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DVD Review: Son of Kong

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Even on its own without comparisons to its predecessor, Son of Kong doesn’t work. It’s obviously cheap, quickly slapped together, and created for the sole purpose of using the Kong name. It lacks the intensity of the original, and the slapstick comedy provided from the younger beast is almost embarrassing.

It’s nice to see a returning cast, especially Robert Armstrong reprising his role of Carl Denham, now ruined by lawsuits brought on by Kong’s trek through civilization. From the start, there is far more comedy, and it’s obvious that’s where this sequel is headed. Fay Wray’s character Ann Darrow is absent without reason, and Helen Mack (now the leading lady) is no Fay Wray.

Where the early exposition in the first film served a purpose, here it’s drug out until it’s almost unbearable. Audiences could learn all they need to about the lead characters with a few lines of dialogue, and instead the fact that Denham is in financial trouble never seems to leave the film. Maybe it wouldn’t be such a problem if it wasn’t obvious how cheap this production is, and that’s the sole reason human dialogue continues to go on: to avoid costly special effects sequences.

While the animation that is here is easily on par, little Kong is just too playful and accepting of humans. The locales are few in number, and there are scene transitions in the midst of brutal action that stop the film cold. When half of the crew is attacked by a dinosaur and become trapped in a tunnel, the film fades and we’re taken to more human interaction on another side of the island. The few struggles between beasts are fun romps, just nothing that offers the needed tension or danger.

Once on the island, Denham never leaves a small hill that contains a treasure that was far too easy to find. Another Max Steiner score that is perfectly appropriate accompanies Kong, dressed in a non-threatening white fur. It’s a shame the film around it isn’t anywhere near as strong, and it’s just over an hour, far too short to offer some real drama.

The only truly memorable sequence is the finale, one that both excites and prevents a future sequel. Anything before it just bores or clashes with the tone set in the previous film. Not even the original writers, directors, and actors can work their way out of a time constraint. (** out of *****)

Presented on DVD for the first time, Son of Kong looks amazing. The clarity offered by the format is surprising, especially considering how disappointing the first movie looked after years of restoration. There are certainly moments of grain and plenty of scratches at a few points, but nothing to ruin the picture significantly. The special effects can be appreciated here, and sequences with the actors look even better. (*****)

While a slight step up, Son of Kong is still too scratchy in the audio department. The 1.0 mono keeps the sound in the appropriate format for purists. It’s possible to date the film just by listening to it. It’s admittedly remarkable any of the dialogue is understandable given the age, but in this era of digital audio, expectations are raised. (**)

The only extra is a theatrical trailer. It’s not a film that deserves some deep, involving documentary, but anything would be appropriate given how little information is available anywhere on the movie. (No stars)

It would be 15 years before the team of Merian C. Cooper and Ernest Schoedsack returned for another giant ape film. A hiatus was necessary if Son of Kong is any indication. If you’re desperate for a Kong follow up, head straight for Mighty Joe Young.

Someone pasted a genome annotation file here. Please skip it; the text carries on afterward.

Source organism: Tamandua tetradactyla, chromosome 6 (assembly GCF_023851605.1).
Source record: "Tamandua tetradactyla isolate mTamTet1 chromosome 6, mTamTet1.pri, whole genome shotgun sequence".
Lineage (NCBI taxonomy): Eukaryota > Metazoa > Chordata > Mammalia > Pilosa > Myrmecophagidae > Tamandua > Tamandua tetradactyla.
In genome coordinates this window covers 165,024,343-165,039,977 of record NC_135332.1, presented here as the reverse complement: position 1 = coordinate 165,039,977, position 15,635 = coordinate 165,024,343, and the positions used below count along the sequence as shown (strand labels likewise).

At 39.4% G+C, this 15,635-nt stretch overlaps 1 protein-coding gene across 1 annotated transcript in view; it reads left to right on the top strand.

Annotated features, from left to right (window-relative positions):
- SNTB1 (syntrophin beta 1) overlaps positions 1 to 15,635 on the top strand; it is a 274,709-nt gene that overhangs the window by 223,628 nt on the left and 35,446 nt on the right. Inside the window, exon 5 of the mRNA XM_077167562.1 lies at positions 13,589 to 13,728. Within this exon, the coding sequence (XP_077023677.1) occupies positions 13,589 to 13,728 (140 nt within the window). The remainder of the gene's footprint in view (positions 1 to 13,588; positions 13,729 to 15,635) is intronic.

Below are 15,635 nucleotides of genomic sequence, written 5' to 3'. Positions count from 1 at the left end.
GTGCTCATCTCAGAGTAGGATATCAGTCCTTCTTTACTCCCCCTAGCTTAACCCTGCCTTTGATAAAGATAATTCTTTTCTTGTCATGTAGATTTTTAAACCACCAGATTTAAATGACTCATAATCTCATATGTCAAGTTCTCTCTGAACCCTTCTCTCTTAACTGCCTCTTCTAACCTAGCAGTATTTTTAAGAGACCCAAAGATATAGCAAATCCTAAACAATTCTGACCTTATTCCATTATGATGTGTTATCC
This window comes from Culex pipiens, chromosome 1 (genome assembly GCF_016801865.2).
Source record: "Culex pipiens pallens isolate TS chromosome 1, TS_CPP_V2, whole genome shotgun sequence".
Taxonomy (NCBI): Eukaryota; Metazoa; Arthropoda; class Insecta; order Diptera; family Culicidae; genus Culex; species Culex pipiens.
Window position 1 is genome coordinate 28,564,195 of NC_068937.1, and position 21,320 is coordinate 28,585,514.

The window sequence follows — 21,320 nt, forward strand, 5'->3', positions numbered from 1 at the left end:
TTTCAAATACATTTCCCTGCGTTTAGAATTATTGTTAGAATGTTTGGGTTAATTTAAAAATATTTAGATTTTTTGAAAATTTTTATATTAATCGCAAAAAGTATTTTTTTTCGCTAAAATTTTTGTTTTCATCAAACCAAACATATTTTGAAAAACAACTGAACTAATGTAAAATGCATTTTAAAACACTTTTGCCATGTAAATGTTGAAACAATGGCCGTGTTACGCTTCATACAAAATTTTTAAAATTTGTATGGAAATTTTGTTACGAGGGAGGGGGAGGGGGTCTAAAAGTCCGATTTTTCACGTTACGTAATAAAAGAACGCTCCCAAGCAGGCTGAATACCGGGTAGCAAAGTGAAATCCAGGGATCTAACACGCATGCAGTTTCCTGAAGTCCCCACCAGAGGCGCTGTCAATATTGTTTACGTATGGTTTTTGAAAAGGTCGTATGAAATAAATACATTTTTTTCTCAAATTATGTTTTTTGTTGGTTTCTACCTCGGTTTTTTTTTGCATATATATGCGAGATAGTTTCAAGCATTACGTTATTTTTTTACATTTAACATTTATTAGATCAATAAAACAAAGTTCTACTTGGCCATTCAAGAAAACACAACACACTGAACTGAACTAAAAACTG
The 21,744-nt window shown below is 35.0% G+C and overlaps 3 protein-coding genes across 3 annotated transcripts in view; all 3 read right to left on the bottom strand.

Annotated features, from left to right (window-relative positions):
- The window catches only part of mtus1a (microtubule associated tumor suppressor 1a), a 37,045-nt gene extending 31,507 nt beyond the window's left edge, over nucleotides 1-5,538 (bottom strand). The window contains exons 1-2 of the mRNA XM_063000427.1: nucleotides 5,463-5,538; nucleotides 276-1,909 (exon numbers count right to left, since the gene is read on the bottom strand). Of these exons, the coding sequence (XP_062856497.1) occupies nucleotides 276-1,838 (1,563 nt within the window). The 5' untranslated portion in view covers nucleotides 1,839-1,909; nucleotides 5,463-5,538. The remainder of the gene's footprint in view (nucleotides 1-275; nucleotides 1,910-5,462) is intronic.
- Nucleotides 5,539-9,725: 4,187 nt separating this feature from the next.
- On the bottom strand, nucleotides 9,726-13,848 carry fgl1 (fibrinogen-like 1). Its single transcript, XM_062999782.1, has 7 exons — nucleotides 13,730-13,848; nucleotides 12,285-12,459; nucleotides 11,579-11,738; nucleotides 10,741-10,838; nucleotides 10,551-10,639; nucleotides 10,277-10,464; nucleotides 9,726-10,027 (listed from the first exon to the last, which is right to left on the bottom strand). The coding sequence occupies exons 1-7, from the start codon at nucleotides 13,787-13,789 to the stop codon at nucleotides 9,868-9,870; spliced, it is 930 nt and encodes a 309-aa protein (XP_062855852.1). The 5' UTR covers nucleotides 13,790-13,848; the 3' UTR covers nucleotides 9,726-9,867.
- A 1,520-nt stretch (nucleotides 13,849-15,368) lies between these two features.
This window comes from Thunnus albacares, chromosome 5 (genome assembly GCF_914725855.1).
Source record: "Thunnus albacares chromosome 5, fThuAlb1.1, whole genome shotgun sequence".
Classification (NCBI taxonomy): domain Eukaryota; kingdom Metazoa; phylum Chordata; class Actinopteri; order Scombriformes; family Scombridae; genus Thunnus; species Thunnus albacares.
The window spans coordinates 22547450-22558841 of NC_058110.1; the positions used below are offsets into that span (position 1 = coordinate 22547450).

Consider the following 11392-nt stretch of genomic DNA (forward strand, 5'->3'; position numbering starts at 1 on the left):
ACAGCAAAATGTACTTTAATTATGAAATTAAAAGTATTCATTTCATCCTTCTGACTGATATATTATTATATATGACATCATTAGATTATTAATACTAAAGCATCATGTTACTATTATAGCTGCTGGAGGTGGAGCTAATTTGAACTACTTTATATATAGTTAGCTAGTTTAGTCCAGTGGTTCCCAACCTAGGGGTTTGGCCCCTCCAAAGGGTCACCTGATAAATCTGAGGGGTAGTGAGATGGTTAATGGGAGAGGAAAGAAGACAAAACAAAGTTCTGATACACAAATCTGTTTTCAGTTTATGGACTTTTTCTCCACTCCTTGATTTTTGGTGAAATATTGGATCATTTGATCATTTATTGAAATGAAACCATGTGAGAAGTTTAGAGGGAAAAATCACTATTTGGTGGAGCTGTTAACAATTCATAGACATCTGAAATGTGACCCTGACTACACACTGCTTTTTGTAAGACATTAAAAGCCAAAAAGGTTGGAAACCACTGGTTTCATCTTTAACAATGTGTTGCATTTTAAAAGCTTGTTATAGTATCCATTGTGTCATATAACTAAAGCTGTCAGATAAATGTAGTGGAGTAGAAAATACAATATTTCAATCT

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About Matt Paprocki

Matt Paprocki has critiqued home media and video games for 13 years and is the reviews editor for Pulp365.com. His current passion project is the technically minded DoBlu.com. You can read Matt's body of work via his personal WordPress blog, and follow him on Twitter @Matt_Paprocki.
  • Kooshmeister

    I rather liked this film. The human drama is a lot more interesting than it was in the first film, and the subplot about Helstrom being a scuzzball and trying to get control of the ship makes up for the lack of monster action close to the end. It’s also interesting comparing Helen Mack’s Hilda Peterson to Fay Wray’s Ann Darrow. Hilda is an early example of a (relatively) strong and heroic female in a movie, especially the scene after the fight between Helstrom and her father has started a fire. She doesn’t panic at all, sets all of the circus animals free and pulls her unconscious dad from the burning tent. And later on Skull Island she’s at least as good as Denham and the other men at trekking through the jungle. But the movie is about Kong’s titular son, named Kiko even though this name is never actually spoken onscreen. Most people severely dislike him for being so cutesy compared to his dad, but what do they want? If Kiko was exactly like Kong was, he’d be, well, Kong. But he’s not Kong. He’s Kiko. And that’s all right with me. As for the other denizens of Skull Island, it’s nice to see the native chief again, if only briefly, and the dinosaurs that turn up are a lot of fun, even if they don’t get much screentime. I’m especially fond of the styracosaurus that chases Captain Englehorn, Helstrom, and Charlie the cook, and the spiney sea serpent that grabs Helstrom and, er, shakes him to death. The man-eating brontosaurus from the first film even makes a brief reappearance! Anyway, it’s a fun sequel I think, regardless of being cheaply made. The returning characters are played by the same actors, the plot is a logical progression from the end of the first film, and we get to learn a little more about Skull Island and the backstory of where Denham got the map. Even if it isn’t a perfect movie on its own, it’s a good sequel, story-wise anyway.